Peter Moore: IT consultant and Iraq hostage – Part One
Stripped, pistol whipped, cold conked, bored stiff
Escape, boredom, suicide
Reg You considered an escape plan while in captivity. How did you plan to do it?
PM We had a number of plans. The first time we had a chance to escape was within the first couple of months, after we'd been moved down to Basra and I was being held with two of my guards.
One of the Iraqis was ill and one of the British guards was a trained medic, and the Iraqi needed to be injected with some medicine. We had a big discussion about whether to inject this Iraqi with air to kill him.
The problem was that I wasn't blindfolded at the time but still chained. The medic was chained but not blindfolded but the other guard was chained, handcuffed, and blindfolded and he was the only other guy who knew how to use a gun. There were two guards in the room, plus one downstairs, so I was very edgy about this.
The other concern at that time was that we'd only been held for a couple of months, so we thought let's just see what happens, it could work out OK. We'd been told an exchange was planned, negotiations were happening, so I was like "Let's just leave it."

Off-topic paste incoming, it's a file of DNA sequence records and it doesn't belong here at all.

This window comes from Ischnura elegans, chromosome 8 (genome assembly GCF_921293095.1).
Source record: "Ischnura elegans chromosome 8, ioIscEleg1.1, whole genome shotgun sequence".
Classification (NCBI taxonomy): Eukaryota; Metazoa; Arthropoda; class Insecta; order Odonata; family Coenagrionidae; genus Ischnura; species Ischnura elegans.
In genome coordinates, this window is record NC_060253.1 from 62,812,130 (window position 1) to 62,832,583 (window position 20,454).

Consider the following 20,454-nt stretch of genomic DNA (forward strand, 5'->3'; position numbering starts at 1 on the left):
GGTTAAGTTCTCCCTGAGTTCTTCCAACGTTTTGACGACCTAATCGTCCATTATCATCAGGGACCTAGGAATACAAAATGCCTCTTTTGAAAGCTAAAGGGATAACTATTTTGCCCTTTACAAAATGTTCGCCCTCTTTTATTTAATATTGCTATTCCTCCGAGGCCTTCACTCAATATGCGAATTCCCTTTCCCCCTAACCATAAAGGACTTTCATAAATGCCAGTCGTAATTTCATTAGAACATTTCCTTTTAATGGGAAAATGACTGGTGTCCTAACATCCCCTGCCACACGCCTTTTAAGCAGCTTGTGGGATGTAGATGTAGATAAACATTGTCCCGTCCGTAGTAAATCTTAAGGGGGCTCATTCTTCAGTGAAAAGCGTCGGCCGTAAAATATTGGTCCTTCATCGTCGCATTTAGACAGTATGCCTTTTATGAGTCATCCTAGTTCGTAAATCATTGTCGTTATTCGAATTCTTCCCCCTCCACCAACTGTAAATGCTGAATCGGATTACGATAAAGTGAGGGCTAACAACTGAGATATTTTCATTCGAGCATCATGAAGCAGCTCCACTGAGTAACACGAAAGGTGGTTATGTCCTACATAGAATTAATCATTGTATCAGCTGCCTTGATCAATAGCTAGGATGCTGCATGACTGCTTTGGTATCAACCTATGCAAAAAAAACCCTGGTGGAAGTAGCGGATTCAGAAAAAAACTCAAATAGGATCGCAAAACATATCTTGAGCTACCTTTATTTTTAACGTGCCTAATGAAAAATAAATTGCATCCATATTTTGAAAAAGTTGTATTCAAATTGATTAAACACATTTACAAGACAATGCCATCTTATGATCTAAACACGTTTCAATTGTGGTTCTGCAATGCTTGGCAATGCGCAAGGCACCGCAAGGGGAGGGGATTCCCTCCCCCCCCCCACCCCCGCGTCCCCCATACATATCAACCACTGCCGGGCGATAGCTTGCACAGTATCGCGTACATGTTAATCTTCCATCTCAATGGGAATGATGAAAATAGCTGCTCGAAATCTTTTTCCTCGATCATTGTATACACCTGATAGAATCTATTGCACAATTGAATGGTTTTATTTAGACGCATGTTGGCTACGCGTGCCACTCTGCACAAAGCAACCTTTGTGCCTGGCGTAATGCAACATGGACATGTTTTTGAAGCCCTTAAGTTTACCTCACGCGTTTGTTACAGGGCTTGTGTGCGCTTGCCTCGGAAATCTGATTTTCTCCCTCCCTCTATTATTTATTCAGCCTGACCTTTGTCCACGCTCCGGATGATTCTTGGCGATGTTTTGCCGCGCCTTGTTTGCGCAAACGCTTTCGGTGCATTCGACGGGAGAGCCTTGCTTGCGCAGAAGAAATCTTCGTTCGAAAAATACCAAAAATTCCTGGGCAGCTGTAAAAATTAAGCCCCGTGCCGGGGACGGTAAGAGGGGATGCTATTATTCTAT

Plus, we knew we were in Basra and Basra's a real militia stronghold, and we didn't want to run out into the street and right into the hands of a militia – out of the frying pan into the fire. So we decided to sweat it out.
Reg And you coped with boredom by mentally designing systems, you said. Come up with anything good?
PM I was gutted about that – Apple beat me to it, the bastards.
What I'd got thinking about was flash drives. The problem with taking your files around on a flash drive comes when you put them into a new PC. You might not have the right software for the operating system.
So what I was thinking about was a small dumb terminal, like a Wyse system, that you could put RAM into and operate via a USB keyboard, mouse, and monitor. You could pack a flash drive, and on there you'd have your version of the operating system with all of your software and files on it.
Plug the flash drive into the USB port of the terminal and then it would boot up from your flash drive so you've got your exact version of the operating system. Then you could take it home and have exactly the same setup when you plug into a terminal there.
I was going to call it FlashPC. I thought it would be kind of cool. "What sort of PC have you got? I've got a FlashPC." Then I came out and found out Apple had got this thing called the iPod Touch which had the flash memory and a pretty good software keyboard as well.
Reg The way things are in the patent world, you should file and start suing.
PM I know what you mean. Someone did suggest I sue the directors of Homeland for royalty rights.
Reg You also designed rail transport systems?
Yes, this was using what I had available to think about. Basically, when you paint a wall you get dots in the paint, bits of dust and what have you. So I occupied the time building connecting systems that used the least amount of track with the optimum number of trains at each various times of the day, based on how many people lived in each area.